It’s astonishing to think that 3 out of every 4 people. Even have admitted to creating litter in the past 5 years. All with people aged 18-34 the most likely to litter. Research by National Geographic indicates that it would take 67 ships a full year to clean up a mere 1% of all litter at the bottom of the North Pacific Ocean.
It’s frightening to contemplate about rubbish. So that’s the harsh reality. For we have created for ourselves through our attitude to litter. Discovering these sort of statistics has really woken me up. All to the urgent need to take action. Especially which begins by educating others as to the poisonous consequences of litter.
It’s because ‘The Litter Crisis in Europe’ is seriously understated. Finally, a couple of quick facts for you:
- The total cost of cleaning up rubbish or litter in Europe is estimated at €10 to 13 billion per year.
- Cleaning up Europe’s towns and countryside costs an average of €25 per person. Consequently that’s per year.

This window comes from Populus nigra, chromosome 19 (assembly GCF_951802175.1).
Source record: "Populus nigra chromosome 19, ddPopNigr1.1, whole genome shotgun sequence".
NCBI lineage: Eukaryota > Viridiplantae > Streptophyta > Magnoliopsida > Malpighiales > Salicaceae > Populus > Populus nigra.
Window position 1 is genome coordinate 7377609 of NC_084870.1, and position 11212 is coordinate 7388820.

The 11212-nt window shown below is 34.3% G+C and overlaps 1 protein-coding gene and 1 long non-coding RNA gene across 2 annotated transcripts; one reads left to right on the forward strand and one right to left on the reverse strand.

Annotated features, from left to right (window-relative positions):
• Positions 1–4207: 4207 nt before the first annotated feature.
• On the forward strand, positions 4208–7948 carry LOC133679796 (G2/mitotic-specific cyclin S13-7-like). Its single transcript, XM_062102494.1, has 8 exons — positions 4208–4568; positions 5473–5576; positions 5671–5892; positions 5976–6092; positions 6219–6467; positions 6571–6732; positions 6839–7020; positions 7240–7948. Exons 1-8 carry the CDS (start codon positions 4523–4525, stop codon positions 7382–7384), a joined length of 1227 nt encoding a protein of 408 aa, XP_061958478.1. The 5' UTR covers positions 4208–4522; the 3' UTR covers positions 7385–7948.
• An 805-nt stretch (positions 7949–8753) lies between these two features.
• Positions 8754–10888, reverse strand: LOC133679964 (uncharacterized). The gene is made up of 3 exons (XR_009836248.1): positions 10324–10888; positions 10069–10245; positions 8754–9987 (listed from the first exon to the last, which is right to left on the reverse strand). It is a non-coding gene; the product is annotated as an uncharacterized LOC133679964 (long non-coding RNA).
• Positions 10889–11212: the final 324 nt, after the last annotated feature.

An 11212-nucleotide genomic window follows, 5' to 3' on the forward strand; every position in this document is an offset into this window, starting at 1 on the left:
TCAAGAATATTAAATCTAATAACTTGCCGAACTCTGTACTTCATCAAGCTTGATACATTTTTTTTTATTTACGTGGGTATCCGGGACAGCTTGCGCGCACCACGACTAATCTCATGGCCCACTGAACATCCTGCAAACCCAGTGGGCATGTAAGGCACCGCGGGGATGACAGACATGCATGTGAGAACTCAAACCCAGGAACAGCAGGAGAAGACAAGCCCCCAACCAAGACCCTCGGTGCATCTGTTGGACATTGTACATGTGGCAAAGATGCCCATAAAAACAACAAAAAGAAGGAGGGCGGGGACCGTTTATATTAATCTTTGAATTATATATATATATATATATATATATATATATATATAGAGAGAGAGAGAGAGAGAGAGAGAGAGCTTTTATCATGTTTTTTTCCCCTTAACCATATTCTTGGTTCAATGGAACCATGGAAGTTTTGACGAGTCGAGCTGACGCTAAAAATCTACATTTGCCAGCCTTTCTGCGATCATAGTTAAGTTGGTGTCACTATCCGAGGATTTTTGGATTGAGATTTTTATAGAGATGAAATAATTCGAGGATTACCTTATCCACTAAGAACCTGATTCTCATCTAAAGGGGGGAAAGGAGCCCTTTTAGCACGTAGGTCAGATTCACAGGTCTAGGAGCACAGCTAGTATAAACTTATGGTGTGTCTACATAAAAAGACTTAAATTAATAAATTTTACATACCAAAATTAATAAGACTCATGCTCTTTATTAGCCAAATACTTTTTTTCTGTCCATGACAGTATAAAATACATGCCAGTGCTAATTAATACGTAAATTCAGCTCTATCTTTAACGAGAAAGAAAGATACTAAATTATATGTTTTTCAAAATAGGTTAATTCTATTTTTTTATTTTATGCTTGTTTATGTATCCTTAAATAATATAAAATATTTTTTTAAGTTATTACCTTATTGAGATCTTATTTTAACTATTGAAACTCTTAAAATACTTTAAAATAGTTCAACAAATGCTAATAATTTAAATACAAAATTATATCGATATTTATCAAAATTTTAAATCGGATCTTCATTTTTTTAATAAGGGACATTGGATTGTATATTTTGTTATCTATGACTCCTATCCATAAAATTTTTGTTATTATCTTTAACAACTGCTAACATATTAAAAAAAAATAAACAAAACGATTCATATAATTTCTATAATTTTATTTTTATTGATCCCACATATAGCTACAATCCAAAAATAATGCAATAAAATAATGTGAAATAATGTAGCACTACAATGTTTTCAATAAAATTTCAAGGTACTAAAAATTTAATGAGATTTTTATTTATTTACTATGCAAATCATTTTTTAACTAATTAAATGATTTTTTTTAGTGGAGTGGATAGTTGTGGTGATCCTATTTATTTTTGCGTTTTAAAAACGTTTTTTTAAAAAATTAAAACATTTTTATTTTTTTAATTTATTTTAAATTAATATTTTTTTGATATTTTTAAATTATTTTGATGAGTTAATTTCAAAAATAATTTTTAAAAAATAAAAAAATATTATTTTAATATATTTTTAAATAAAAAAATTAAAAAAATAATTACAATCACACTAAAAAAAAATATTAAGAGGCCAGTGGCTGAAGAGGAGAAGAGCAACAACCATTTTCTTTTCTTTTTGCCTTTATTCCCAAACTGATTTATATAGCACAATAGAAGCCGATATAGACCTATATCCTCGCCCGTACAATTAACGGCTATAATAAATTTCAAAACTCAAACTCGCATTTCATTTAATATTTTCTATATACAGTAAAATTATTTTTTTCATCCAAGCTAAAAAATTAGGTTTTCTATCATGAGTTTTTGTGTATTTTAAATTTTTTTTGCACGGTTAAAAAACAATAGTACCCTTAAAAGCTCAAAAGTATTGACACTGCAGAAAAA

- As well,,road litter in Europe clean-up costs taxpayers €1 billion per year. I mean all throughout Europe.
- 4 in 5 pieces of marine litter in Europe comes from land.
Most noteworthy, then NPR reports further about microplastics. Surprisingly high amounts of microplastic are raining down on a remote and seemingly pristine part of France’s Pyrenees mountains, according to scientists who say such particles could potentially be floating everywhere.
Microplastics are fragments smaller than a fifth of an inch. So small that they have broken down from larger pieces of plastic.These have been found in rivers, lakes, the oceans and in agricultural soil.
But very few studies of wind-borne microplastic have ever been done. This one found that the air over these mountains has about as much floating plastic pollution as the air over Paris or Dongguan. Dongguan is consequently a large industrial city in China.
In conclusion, here’s an infographic from https://www.cleaningservicesgroup.co.uk/ that shows litter in Europe. All especially what recycling does. It’s more than throwing in a bin.